|The Fruit of Inertia
copyright © 2007
in The Guardian
7 April 2007
I look at the streets. They were planted for
pleasure, not profit. The flowering cherries and the crab-apples,
the magnolias and forsythias are only there because they are
considered beautiful. Sometimes, it is true, one can still see
traces of old working orchards - tall and aged pear-trees left
standing by the developers. But most of the trees in towns were
planted for beauty and beauty alone.
And they create two kinds of beauty. The plantings
of the authorities give us avenues and roundabouts, banks and
verges, creating a grand effect of masses and sequences. The
individual gardens seem rather to revolt against this element
of planning. This is where trees get planted in the wrong places,
too near together or close to the house, or straight under telephone
It is in the private gardens, generally speaking,
that the typical elements of spring discord are introduced,
where one particularly notorious cherry, Prunus "Kanzan",
of a very insistent pink, comes up against the brighter forms
of forsythia, neither colour helping the other along.
But what would you prefer? I have sometimes
seen streets in America where it was clear that every garden
on the block had been colour-coordinated for a general harmonious
effect. There was an immediate elegance, combined with an unmistakeable
sense of social control, rather as if everyone were wearing
the same clothes. It is not hard to see that there is a beauty
and value in uniformity, when the street in question is a Nash
terrace. No one would apply the same rules to a 1950s estate.
The hardest thing in gardening is to have second
thoughts about a tree. It is expensive anyway, and beyond the
strength or skill of most individuals, to cut a mature tree
down and to root out a stump. So a great deal of what we see
on our streets is the result of inertia, and there is much beauty
as well as ugliness in the result. Those straggling old pears,
whose fruit is never picked, would have been taken out long
ago if an orderly mind, and some spare cash, had been brought
to bear on the subject. That superannuated cherry, with its
fat cylinder of a trunk fitting improbably on the line of the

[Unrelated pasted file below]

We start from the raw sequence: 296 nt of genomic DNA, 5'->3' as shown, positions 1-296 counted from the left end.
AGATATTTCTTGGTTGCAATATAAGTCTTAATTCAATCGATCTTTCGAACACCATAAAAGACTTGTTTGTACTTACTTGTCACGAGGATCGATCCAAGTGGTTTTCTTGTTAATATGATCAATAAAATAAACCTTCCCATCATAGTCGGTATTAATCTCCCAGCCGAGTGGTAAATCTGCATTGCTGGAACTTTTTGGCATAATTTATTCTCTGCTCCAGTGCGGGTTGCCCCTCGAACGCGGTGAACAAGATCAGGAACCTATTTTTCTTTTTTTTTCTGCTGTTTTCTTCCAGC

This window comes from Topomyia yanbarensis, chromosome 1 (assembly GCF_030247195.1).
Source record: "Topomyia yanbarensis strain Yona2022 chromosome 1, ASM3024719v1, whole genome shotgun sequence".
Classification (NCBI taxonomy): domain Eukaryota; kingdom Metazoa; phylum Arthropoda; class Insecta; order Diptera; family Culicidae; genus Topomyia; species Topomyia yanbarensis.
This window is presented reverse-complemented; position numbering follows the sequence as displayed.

old graft, is well past its flowering best.
And then there are all those non-blossoming
evergreens, far larger than they should be, and hedges of them,
half hacked away, failing to renew themselves, the despair of
their owners and of their neighbours - or perhaps simply objects
of utter indifference. They are ugly enough when viewed as growing
specimens. But the effect of removing them may be uglier still.
Perhaps they were the last plants holding out against desertification.
The beauty of the suburbs at this time of year
is compounded for me by the fact that I have long since accepted
I cannot compete in two key areas. Magnolias will not even get
going for me. And the great Japanese flowering cherries will
not stay healthy for long. It is a matter not of climate, but
of heavy soil: a mile or two away, the same rules do not apply.
But you can see from the hedgerows around us,
which are completely free from wild cherry, that we are not
a favoured spot. There will be apple-blossom in our hedges,
and wild plum, and you might think that cherry would just fit
in on such a soil. But it does not. Nor is it possible in the
long term to fool a tree. In raised beds, we can and do grow
the smaller forms of cherry, but not with their feet in the
cold wet ground.
"Only a fool plants a cherry," is
the rather surprising saying among Tokyo gardeners, meaning
that if you plant a cherry in a narrow city plot you will exhaust
the other possibilities for that piece of ground. But who follows
this wisdom in Britain? Who, anyway, thinks hard before planting
a tree? Our gardens were planted on impulse, using whatever
material was most easily available. And many of our best effects
If I was starting again from scratch, on this
same site where my garden has developed over the past two decades
(and it is a good site, it was well chosen for a garden), I
would know not to bother with Japanese cherries, or with magnolias.
But I would also be more alert to the virtues of the crab-apples,
the Malus species, not because of their fruit - although that
is nice enough - but because of their extraordinary density
of flower at this time of year.
They miss out, perhaps, on the reverence accorded
to the cherry, but they play an important and characteristic
part in the Easter season. "Profusion", whose young
leaves, as well as flowers, are purple, was slow to get going
with us, but here it still is, while the original cherries are
nearly all gone. M. robusta, the Siberian crab, is one with
long-lasting fruit which change colour as autumn progresses.
And there is M. floribunda, about which WJ
Bean in the standard reference work on trees and shrubs is most
enthusiastic. He calls it "perhaps the most beautiful of
all crabs in flower. It blossoms towards the end of April, producing
then an amazing profusion of flowers, each branch a garland.
Perhaps its beauty is greatest when half the flowers are expanded,
the pale pink contrasting with the rich rose of the other half
still in bud."
If I was starting a small town garden and had
room for one tree, I would think of this crab-apple as a very
strong contender. Bean is right that its great moment comes
during the unfurling, rather than at the climax of the blossoming,
when the two-tone effect of rose on rose, and the sense conveyed
of a philosophy that you simply cannot have too many flowers,
are diagnostic of the variety. But it grows wider than it is
tall, and one would have to be prepared for that. It reaches
between 20 and 30 feet in height. It would need space, or it
would end up as so many suburban trees end up - hacked around,
curiously lopped, and with rectilinear bites taken out of them
where the telephone lines come through.